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Chris Rock, America's funniest man, displays his softer side

By unknown | Mar 16, 2007 | COMMENTS [ 0 ]

Bob Townsend

Bob Townsend

ATLANTA - Actor and comedian Chris Rock has been called the funniest man in the US.

Known for his shouting stand-up routines, which often rise to shrill screams, Rock has often cut a controversial figure, unleashing his lacerating wit on subjects ranging from race and politics to sex and relationships.

He punctuates those bits with a steady stream of profanities, and uses the n-word in ways that have elicited such discomfort that one writer once called Rock "reactionary".

But his tone has mellowed a bit recently with projects such as the sweetly acerbic family sitcom Everybody Hates Chris. And O, the Oprah Magazine,named Rock one of the 12 most authentic people of our time.

On The Oprah Winfrey Show a few weeks ago, with his wife of 10 years, Malaak, and their two daughters, Lola and Zahra, Rock revealed another kinder, gentler side: the devoted husband and doting father.

Not coincidentally, perhaps, in his new film - I Think I Love My Wife, directed and co-written by Rock - he plays a New York City investment banker with a beautiful wife and two kids who has grown bored with his predictable life and suddenly becomes tempted by an alluring old friend.

While in Atlanta recently to pump the film, Rock - dressed in a stylish wool sports jacket, slim slacks and Nike shoes - picked through the remains of a plate of white chocolate cookies at the Four Seasons Hotel.

Except for brief bursts of his hyped-up stage persona, he is a surprisingly serious conversationalist, who sometimes treats a question as an opportunity for a question of his own.

"Are you married?" Rock wonders at one point. "Do you have kids?"

He doesn't miss a beat when the answer comes back: Not any more, and no kids.

"Then you weren't married," Rock declares, clasping his hands together and flashing a sly smile to deliver the punch line: "You had a government girlfriend."

It's pretty clear that Rock has some strong feelings about marriage, especially as an institution for raising children.

"There are worse reasons to be married," he says. "People go, 'Are you gonna just stay for the kids?' Well, it's better than staying for the crack - for the cocaine."

The matter is topical not only in terms of his movie, but his life. Tabloids have recently reported that his relationship with wife, Malaak, is in trouble. Rock has denied the rumours, which he believes were started because he jokes in his stand-up act about being bored with marriage.

And the comedian and his wife even went so far as to issue a public statement, saying that they remain "very happy and committed to our marriage".

I Think I Love My Wife is based on the classic 1972 French film, Chloe in the Afternoon, by Eric Rohmer. Rock says he found the DVD in Tower Records one day when he was "going through a foreign movie phase". Soon after, he asked his writing partner, comedian and actor Louis CK, to take a look.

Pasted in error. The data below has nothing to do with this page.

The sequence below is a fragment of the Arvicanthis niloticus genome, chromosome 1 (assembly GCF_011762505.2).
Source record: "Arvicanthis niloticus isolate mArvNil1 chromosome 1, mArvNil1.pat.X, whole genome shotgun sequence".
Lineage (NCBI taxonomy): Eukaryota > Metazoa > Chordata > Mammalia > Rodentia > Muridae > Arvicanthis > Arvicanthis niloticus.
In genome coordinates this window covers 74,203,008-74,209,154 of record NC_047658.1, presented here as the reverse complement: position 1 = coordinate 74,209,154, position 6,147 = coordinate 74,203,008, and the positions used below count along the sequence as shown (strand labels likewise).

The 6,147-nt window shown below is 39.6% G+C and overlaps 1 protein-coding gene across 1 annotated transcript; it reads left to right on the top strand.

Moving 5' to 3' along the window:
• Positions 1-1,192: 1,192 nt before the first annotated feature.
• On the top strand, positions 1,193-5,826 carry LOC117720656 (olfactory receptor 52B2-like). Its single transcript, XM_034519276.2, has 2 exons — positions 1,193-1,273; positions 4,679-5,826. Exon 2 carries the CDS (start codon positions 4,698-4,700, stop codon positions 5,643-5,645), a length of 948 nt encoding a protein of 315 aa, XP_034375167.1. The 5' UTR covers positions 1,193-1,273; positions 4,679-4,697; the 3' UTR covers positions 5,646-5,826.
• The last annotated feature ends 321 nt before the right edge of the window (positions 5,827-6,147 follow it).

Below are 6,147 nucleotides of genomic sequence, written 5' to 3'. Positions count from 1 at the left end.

"Not only did we both like the movie," Rock says, "we both thought it could be kind of funny. All the situations were there - not just for a great relationship movie, but for a comedy, too."

Of course, Rock and CK changed the setting from Paris to Manhattan, and added their own brand of twisted contemporary humour. And Rock cast soulful Gina Torres as his wife and sexy Kerry Washington as his love interest.

Though Rock says he was going for a funny version of a racy Adrian Lyne (Unfaithful) film, I Think I Love My Wife is also something of a homage to Woody Allen.

Here's some more of what Rock had to say:

l On his previous movies: "I guess it's hard to believe that the team that didPootie Tang did I Think I Love My Wife. I might have made a mistake in the past, trying to fit in - in the movies anyway. Maybe I was trying to make mainstream comedies. I'm proud of those movies; they're fine. And, in some ways, this movie is more mainstream."

l On his family man role in I Think I Love My Wife: "It's so right down my alley. But no one was ever going to cast me in anything like this. Maybe when I'm 50, someone will think I'm 30. But I never get any scripts where I'm a grown man."

l On the jokes in I Think I Love My Wife: "This movie is the closest thing to my stand-up. When people talk about me, they always focus on the political stuff. I'm on stage an hour and 30 minutes, politics is probably 20 minutes. Most of the show is about relationships. And relationships is what sells the seats."

l On the current state of comedy: "I saw Jackass and I thought it was sophomoric, but I thought it was funny. But here's what I said: 'One of these days, a smart guy is going to do this and it's going to go through the roof'. And that's Borat. Sacha [Baron Cohen] is a genius, man, and he's really out there. Will Ferrell is great, and [Steve] Carell, and [Adam] Sandler and [Ben] Stiller. Everybody is just doing their thing."

lBob Townsend writes for the Atlanta Journal-Constitution


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